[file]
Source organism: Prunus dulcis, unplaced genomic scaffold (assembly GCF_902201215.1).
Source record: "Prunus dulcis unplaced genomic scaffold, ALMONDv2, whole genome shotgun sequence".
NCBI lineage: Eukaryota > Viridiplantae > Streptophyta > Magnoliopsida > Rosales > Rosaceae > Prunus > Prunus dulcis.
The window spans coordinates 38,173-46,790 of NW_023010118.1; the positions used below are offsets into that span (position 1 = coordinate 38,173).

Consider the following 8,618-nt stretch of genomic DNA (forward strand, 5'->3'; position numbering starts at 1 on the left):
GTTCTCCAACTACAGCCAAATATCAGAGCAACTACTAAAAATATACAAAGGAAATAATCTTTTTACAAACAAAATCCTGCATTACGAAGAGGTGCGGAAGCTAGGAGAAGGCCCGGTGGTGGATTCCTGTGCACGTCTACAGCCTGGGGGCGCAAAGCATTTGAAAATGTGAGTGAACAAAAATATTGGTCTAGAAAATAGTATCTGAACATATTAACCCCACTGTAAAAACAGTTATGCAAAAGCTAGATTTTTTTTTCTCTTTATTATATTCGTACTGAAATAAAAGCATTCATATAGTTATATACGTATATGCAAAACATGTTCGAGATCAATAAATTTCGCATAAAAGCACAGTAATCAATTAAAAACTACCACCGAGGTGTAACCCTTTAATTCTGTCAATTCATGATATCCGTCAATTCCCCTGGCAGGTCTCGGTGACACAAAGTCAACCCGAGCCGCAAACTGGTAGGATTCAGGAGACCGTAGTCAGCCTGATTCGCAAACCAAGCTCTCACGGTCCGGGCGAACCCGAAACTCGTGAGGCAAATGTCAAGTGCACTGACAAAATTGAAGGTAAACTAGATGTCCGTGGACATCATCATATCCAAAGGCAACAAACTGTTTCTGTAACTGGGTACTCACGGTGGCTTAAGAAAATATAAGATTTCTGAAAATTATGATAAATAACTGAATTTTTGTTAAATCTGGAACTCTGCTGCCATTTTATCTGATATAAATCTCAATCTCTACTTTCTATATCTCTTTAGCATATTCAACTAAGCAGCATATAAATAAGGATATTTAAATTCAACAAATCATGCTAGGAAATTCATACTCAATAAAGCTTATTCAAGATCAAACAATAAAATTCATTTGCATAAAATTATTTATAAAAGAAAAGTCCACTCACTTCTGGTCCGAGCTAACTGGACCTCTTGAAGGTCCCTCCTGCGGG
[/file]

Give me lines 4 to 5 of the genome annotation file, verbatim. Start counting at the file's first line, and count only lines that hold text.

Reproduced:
The window spans coordinates 38,173-46,790 of NW_023010118.1; the positions used below are offsets into that span (position 1 = coordinate 38,173).

Consider the following 8,618-nt stretch of genomic DNA (forward strand, 5'->3'; position numbering starts at 1 on the left):